Customer service

Like most people, I occasionally have problems with customer service.  Unlike most people, I rarely have problems with customer service people.  This is largely because I don’t give them problems.

Let me tell you a story.  (Pretty please?)  A number of years ago, I was coming home from a business trip to the Boston area.  It was the Friday before Labor Day weekend, and the airport was packed.  When I got to my gate, most flights out of Logan were cancelled due to storms all through the Midwest grounding the planes we were planning to use to leave.  (Interesting science fact: If you have enough storms in the Midwestern United States, you can cause a butterfly in South America to flap its wings.  This is one of the less useful aspects of chaos theory.)

Anyway, the lack of outgoing planes forced all of us to rebook our fights.  This was in the days before ubiquitous smartphones, so we had to stand in line.  The person in front of me was not a happy camper.  He stood at the reservation desk and screamed at the woman trying to change his flight.  She kept trying to calm him down, to no avail.  (This was also before misbehaving in an airport elicited the helpful attention of the TSA.)  Eventually, he shut up and went away, and it was my turn.  I had never been to Boston before, so I had the following conversation with the reservation clerk:

Her: How can I help you?

Me: I have a question.  Is it your fault that it’s raining in the Midwest?

Her (confused): No, sir.

Me: Are you hiding all the planes?

Her: No, sir.

Me: If I yell at you like an escaped mental patient, will my flight arrive sooner?

Her (smiling): No, sir.

Me: Are you sure?

Her (smiling more): Yes, sir.

Me: Then I’d like to have a calm, rational conversation about booking a flight to Raleigh.

Her: Thank you, sir.

Me: No problem.  However, if at any point screaming like an idiot will make this go more smoothly, please let me know.  I’d prefer not to, but I’m willing to help any way I can.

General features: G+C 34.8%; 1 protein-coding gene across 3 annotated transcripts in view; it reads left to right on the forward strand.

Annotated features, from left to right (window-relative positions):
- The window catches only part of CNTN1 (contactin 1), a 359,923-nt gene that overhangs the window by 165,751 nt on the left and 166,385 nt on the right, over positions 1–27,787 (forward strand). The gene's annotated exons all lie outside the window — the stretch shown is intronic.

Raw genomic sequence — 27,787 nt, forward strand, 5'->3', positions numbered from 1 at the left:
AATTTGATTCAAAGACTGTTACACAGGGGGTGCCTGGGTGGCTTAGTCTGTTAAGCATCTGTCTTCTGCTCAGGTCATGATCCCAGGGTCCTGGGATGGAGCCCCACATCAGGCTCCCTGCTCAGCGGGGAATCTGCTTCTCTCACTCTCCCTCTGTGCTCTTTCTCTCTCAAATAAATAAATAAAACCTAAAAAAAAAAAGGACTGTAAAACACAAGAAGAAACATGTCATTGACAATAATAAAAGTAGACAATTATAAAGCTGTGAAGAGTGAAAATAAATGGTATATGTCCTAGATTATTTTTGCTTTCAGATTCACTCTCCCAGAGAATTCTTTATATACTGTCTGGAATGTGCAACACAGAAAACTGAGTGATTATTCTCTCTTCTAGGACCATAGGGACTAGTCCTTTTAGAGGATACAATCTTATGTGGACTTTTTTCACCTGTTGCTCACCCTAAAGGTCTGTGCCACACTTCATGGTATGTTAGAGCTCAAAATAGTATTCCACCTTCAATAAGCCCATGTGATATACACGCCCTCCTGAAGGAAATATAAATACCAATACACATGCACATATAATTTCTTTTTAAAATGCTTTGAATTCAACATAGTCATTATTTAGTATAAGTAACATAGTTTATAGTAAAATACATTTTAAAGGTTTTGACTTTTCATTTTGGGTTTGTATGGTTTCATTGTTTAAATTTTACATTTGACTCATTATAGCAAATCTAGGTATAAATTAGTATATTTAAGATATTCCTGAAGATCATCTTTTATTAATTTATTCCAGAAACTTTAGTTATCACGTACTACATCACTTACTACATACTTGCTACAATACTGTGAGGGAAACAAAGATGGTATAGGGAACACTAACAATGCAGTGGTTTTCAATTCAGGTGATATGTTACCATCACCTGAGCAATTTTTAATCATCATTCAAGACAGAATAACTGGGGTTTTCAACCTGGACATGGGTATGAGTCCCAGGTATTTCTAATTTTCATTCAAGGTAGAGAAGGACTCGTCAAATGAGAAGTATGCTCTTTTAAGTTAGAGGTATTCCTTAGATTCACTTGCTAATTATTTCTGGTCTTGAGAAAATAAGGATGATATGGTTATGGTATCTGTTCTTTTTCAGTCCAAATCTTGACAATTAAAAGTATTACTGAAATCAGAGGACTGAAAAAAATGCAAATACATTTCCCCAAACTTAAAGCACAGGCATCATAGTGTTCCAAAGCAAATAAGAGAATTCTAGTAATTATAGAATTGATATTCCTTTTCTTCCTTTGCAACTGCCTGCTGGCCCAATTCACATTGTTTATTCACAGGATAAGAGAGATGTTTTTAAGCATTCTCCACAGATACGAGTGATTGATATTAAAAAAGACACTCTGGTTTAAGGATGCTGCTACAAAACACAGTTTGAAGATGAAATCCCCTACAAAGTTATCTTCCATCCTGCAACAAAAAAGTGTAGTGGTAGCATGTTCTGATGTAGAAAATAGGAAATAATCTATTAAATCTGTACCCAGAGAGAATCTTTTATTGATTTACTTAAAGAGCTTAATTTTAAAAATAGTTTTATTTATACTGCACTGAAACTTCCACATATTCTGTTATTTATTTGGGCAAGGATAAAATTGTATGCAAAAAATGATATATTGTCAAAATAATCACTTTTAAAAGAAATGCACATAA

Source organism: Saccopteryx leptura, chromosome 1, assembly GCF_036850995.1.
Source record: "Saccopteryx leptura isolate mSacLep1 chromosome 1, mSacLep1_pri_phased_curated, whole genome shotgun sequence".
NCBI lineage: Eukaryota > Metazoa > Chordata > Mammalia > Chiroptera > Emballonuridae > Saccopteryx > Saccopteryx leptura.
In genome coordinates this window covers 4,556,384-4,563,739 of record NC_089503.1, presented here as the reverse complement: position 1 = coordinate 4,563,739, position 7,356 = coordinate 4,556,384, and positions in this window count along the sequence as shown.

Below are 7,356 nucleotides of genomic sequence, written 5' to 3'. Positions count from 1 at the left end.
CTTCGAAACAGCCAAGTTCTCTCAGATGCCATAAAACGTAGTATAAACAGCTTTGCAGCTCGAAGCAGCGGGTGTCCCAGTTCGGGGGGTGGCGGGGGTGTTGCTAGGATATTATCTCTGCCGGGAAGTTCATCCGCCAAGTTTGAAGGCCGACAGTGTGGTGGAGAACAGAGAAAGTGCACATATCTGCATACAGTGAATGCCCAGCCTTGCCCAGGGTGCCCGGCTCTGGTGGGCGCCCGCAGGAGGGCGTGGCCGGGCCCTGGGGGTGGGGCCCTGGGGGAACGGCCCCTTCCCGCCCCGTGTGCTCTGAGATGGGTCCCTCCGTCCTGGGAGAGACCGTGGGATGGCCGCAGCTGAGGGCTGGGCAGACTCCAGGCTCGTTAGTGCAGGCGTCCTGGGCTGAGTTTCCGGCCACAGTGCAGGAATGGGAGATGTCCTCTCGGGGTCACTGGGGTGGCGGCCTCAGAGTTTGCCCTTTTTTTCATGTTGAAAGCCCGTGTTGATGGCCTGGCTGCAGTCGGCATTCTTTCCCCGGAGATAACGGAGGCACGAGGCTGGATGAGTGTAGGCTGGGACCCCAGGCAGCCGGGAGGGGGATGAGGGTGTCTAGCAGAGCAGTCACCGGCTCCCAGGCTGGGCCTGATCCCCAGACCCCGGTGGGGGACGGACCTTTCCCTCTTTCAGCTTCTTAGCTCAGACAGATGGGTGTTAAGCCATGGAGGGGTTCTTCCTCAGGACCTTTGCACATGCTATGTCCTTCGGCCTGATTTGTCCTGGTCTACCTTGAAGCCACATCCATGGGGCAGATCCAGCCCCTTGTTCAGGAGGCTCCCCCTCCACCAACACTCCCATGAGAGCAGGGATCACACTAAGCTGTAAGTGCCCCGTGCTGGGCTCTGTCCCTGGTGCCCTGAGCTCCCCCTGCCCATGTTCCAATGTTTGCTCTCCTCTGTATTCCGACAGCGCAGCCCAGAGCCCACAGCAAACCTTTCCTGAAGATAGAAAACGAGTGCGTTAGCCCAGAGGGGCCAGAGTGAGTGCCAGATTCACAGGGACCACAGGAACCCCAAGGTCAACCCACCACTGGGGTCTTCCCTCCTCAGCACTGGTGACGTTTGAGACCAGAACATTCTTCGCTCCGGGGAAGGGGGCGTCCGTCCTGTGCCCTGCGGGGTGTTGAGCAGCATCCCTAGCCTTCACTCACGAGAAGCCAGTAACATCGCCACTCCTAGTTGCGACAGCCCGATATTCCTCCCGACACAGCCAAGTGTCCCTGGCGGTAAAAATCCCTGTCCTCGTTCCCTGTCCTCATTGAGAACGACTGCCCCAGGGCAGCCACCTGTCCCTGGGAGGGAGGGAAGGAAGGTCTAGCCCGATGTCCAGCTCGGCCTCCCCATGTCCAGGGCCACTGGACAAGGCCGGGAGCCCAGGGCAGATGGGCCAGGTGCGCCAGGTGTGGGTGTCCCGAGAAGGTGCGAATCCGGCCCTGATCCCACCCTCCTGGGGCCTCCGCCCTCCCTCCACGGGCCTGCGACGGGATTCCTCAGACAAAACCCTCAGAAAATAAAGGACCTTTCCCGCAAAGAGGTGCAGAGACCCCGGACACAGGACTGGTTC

Curiously, this approach resulted in a ticket on the very next flight home.

Ever since that incident, I’ve been engaged in a semi-scientific study to see if yelling at people who are trying to help me with things beyond their control improves the situation.  I say “semi-scientific” because I’m not doing a controlled double-blind experiment.  Usually I just interview the customer service rep I’m dealing with, always using the same question: “Will yelling at you help?”  My sample size is varied but not large, and includes (among others) waitresses, flight attendants, the cable company, the IRS, and today, the brokerage that handles my company’s stock program.  I can’t make a statistically significant finding, but my preliminary data shows that roughly 100% (give or take) of people in the customer service profession don’t find blind rage helpful, and in some instances, I have been told that it can actually interfere with the process of problem solving.

Giving the prevalence of rage-based customer behavior, I assume I’m missing something.  More study is clearly warranted.

2 thoughts on “Customer service

  1. As someone who used to work in customer service, I thank you from the bottom of my heart! Also, I love the way you write! Thanks for sharing.

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